Ed Peters
October 27, 2021

In February, we published a stock market bubble checklist. Number 4 on the list dealt with mini-bubbles, and we mentioned cryptocurrency as an example of such a mini-bubble. Since February, this bubble has expanded, and there is now a chance it could encompass the broader market, as well. Extreme volatility and high transaction costs have limited the usefulness of cryptocurrencies as mediums of exchange. Meanwhile, speculation has increased, leading to the recent launch of bitcoin futures and ETFs. In addition, more and more investors seem to accept cryptos as a legitimate asset class, even a number of institutional-class investors. This could be dangerous if these theories are, in fact, rationalizations caused by FOMO (“fear of missing out”) rather than sound investment judgment. This shift would fulfill item number 3 on the stock market bubble check list, a “this time things are different” mentality. Here’s why.

Bitcoin and other cryptocurrencies have only been trading for a short while. So there is no empirical analysis that could convincingly study cryptocurrencies within a market or business cycle. Despite this lack of data, crypto is now being touted as a better inflation hedge than gold. The reasoning suggests that as limited assets, cryptos should hold their value better than fiat currencies and other traditional assets under inflation.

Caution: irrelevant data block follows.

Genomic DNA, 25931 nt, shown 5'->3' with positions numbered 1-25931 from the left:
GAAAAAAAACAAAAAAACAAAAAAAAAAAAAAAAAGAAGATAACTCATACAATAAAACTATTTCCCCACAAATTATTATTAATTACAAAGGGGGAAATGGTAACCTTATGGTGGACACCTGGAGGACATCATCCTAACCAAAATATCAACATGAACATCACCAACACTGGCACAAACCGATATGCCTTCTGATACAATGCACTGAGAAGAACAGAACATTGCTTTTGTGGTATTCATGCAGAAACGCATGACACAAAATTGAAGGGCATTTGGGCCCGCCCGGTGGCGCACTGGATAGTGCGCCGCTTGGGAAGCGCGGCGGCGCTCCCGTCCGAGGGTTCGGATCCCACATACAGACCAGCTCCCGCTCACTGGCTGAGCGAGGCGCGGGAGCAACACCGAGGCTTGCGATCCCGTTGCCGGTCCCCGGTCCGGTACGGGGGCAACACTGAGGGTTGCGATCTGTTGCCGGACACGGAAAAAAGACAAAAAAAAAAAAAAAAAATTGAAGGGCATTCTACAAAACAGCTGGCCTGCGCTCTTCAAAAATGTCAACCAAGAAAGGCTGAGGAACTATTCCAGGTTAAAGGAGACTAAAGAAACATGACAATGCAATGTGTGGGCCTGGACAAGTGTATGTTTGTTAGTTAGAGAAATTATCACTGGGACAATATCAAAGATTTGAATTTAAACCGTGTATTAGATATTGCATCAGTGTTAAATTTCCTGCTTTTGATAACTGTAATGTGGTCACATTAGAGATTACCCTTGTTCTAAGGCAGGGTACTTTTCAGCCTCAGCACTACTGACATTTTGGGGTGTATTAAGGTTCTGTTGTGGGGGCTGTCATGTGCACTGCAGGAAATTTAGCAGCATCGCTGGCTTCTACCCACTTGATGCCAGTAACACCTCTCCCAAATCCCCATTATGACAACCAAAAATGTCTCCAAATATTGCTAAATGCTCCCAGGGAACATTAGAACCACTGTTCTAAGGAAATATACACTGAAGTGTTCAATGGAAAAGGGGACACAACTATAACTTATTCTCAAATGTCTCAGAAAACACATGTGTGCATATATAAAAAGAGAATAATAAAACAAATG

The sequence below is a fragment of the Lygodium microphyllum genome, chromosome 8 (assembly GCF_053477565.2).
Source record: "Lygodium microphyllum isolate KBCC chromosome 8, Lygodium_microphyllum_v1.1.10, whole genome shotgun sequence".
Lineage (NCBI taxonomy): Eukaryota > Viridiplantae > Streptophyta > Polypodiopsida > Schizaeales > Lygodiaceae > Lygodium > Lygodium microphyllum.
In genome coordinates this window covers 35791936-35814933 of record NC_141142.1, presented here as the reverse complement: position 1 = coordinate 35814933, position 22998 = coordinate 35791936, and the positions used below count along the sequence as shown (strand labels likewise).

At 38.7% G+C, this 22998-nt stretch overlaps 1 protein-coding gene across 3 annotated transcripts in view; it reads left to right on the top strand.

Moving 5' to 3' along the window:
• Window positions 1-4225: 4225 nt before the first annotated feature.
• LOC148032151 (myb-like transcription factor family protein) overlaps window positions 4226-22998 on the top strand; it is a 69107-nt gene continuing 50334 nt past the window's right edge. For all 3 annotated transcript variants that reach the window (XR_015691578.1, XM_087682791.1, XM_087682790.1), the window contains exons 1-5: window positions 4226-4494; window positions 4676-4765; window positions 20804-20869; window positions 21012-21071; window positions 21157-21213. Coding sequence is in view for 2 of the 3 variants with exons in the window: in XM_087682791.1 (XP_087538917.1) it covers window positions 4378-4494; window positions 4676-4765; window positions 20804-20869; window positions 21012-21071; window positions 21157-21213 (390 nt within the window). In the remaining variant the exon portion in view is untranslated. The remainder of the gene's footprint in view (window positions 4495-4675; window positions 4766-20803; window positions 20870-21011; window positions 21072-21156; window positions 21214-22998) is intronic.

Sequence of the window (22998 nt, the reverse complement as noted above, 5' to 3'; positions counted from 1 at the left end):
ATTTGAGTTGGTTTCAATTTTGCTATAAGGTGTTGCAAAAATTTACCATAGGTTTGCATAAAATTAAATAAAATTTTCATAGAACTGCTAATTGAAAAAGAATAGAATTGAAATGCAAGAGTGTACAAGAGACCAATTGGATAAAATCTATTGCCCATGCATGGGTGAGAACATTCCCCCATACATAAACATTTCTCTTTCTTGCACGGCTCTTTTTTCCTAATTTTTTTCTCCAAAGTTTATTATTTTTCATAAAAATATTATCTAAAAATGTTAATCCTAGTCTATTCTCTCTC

While this theory may be true, the long-term relationship between cryptocurrency and inflation has not been established. But increasing acceptance of this theory without evidence may be taking us to Number 3 on the stock market bubble checklist, an innovation that leads people to believe that the future will not be like the past. Since everything has changed, people treat past evidence as unreliable or undesirable, and focus only on the story of what lies ahead. No proof is needed. Such stories have an element of truth but are often extrapolated to unreasonable heights, resulting in unsustainable market conditions. The Tech Bubble of the late 1990s is one example. Perhaps we are seeing a similar story play out now with cryptocurrencies.

The “crypto as an inflation hedge” idea sounds like the kind of irrational rationalization that appears just as bubbles are about to pop. Speculators are trying their best to find a fundamental reason to justify trading cryptos. If FOMO is the real reason, the ending likely won’t be pretty. Let’s hope the broader market doesn’t get sucked in if that’s the case. Meanwhile, we can check off one more box leading to that stock market bubble. Only the “moral hazard” box remains.

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